Opening of the Dominick Lombardi retrospective at the Dowd Gallery


Cyborgs. Post apocalyptic tattoos. The street kids.

Over his 45-year career, D. Dominick Lombardi, visual artist, writer and curator, has been nothing short of eclectic.

A traveling solo exhibition of over 80 works of art by Lombardi – representing the essence of 20 distinct chapters in the artist’s impressive career – will be on view beginning Monday, March 7 at SUNY Cortland’s Dowd Gallery.

The exhibit in the Dowd Fine Arts Building, titled “High + Low: A Forty-five Year Retrospective,” will feature sculptures, drawings, paintings, collages and assemblages. The works will be visible until Friday, April 15.

All Dowd Gallery exhibitions and events, including the Artist Talk with Lombardi on Tuesday March 8 and the Opening Reception on Wednesday March 9, are free and open to the public. Visit the Dowd Gallery website and social media for links to virtual event invitations, artist and contributor profiles, security protocols, online reservations, and detailed information on other programs.

The exhibition is made up of series such as:

  • “The Cyborgs”, a series based on science fiction featuring half-human/half-machine beings
  • “East Village Days”
  • His first forays into sculpture and kinetic art
  • Valuing a multitude of found materials
  • Series “The post-apocalyptic tattoo”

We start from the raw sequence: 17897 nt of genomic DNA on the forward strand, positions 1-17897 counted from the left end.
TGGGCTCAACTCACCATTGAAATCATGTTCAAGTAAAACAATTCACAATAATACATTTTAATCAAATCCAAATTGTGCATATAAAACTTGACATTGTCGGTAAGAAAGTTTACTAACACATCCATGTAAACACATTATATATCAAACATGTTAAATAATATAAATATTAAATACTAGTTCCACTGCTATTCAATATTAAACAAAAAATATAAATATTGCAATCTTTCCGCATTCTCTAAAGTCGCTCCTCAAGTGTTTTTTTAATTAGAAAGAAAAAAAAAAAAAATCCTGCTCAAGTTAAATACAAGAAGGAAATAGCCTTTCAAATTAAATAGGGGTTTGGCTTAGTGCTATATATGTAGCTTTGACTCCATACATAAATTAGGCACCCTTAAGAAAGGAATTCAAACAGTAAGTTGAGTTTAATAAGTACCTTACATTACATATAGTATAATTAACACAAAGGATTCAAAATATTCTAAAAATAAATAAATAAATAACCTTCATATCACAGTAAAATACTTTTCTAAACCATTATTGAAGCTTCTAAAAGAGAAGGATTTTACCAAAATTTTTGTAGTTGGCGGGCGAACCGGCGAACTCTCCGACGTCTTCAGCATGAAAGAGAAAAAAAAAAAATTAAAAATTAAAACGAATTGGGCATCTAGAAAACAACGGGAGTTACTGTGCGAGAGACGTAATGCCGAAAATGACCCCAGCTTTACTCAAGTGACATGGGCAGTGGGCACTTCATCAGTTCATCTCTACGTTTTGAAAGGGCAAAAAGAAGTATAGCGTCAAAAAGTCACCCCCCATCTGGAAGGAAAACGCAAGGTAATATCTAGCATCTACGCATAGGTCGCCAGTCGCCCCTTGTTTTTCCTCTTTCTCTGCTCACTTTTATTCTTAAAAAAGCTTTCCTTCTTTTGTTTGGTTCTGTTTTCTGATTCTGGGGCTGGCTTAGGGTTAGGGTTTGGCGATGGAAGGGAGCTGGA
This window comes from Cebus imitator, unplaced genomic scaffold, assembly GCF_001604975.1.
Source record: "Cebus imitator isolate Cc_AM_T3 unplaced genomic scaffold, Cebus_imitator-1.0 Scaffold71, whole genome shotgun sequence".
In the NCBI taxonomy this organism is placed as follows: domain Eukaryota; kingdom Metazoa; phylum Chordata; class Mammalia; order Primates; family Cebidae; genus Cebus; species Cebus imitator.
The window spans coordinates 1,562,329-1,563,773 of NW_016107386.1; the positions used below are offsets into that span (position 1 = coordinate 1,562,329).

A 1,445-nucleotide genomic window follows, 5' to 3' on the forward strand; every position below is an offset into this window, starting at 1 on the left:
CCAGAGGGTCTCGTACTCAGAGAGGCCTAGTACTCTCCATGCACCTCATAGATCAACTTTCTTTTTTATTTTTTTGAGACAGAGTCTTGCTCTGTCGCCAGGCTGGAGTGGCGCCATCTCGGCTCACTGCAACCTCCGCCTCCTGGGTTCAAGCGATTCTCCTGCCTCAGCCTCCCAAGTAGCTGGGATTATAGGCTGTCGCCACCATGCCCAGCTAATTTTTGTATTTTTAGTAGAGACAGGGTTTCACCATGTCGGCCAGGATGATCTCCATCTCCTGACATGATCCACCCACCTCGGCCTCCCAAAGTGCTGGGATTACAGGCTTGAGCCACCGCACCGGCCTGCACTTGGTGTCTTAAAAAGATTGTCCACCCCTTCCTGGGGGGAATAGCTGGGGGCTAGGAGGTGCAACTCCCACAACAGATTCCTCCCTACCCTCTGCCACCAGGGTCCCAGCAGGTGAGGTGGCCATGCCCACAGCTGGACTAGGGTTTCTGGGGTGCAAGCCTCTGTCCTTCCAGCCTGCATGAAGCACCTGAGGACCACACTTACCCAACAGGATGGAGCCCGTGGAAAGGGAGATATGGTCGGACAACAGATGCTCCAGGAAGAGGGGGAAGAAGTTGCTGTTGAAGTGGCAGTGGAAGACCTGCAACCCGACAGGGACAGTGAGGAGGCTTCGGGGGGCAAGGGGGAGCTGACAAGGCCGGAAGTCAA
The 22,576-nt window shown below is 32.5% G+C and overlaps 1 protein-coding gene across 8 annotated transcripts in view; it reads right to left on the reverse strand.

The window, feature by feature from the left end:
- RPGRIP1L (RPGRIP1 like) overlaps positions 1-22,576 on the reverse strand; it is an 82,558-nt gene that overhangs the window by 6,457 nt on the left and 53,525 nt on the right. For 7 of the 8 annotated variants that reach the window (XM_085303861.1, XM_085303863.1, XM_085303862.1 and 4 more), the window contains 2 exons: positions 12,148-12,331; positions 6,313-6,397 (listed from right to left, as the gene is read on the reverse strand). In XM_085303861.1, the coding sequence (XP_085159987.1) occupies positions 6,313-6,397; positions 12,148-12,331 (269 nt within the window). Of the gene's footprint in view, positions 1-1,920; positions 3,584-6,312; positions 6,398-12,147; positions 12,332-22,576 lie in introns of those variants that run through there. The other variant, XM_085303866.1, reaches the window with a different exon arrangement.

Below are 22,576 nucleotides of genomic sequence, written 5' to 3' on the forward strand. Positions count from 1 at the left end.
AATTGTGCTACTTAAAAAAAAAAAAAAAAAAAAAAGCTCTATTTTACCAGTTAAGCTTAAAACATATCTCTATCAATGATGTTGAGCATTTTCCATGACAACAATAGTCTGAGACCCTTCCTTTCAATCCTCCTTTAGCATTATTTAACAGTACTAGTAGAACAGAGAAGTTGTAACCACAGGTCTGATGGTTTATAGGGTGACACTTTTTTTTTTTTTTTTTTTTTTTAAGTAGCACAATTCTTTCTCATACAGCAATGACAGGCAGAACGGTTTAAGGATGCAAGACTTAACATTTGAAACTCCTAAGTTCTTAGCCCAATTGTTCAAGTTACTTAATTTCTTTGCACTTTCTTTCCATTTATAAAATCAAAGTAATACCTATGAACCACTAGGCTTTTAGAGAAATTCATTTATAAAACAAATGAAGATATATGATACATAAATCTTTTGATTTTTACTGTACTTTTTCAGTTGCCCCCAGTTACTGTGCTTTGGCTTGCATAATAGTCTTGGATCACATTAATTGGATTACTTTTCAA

• “Street urchin” series

“Lombardi’s masterful blend of high and low culture is as current as the day it was created, showing how little the aesthetics of human behavior have changed,” said collection curator T. Michael Martin. Martin, assistant professor, curator and director at the Clara M. Eagle Gallery at Murray State University in Murray, Kentucky, noted that the extensive collection, which offers a comparative view of opposing ideas and visual styles in the field of fine art. arts, premiered at Clara M. Eagle Gallery in 2019.

“Need is Chance Rising”, a 2015 piece from the artist’s “Cross Contamination + Stickers” series, is made of acrylic on wood, papier-mâché and found objects. Shown above left is “Whistling Bird,” a 1998 piece in acrylic on wood, papier-mâché, and plastic, from Lombardi’s “Cross Contamination and Stickers” series.

“In some ways, Lombardi’s distortions are a more truthful look at society than our day-to-day facade of polite politics and political correctness, especially in the way we stir up divisiveness,” Martin wrote. “Lombardi delivers much-needed change and disruption through his unique sense of humor.”

The collection reflects Lombardi’s interest in a wide variety of materials, mediums and concepts combined with experimentation.

The evolution of Lombardi’s practice began with the introduction of modern art, particularly when he first saw a reproduction of Picasso’s Guernica (1939) when he was 3 or 4 years old, and continued with his introduction to the subversive world of Zap Comix in 1968.

Visitors to the exhibition will have the opportunity to not only see a myriad of unique and thoughtful pieces, but also experience a physical representation of the timeline of Lombardi’s artistic life.

In an effort to place the featured works in a broader context, the gallery is planning a series of interdisciplinary, virtual and in-person programs. Events include: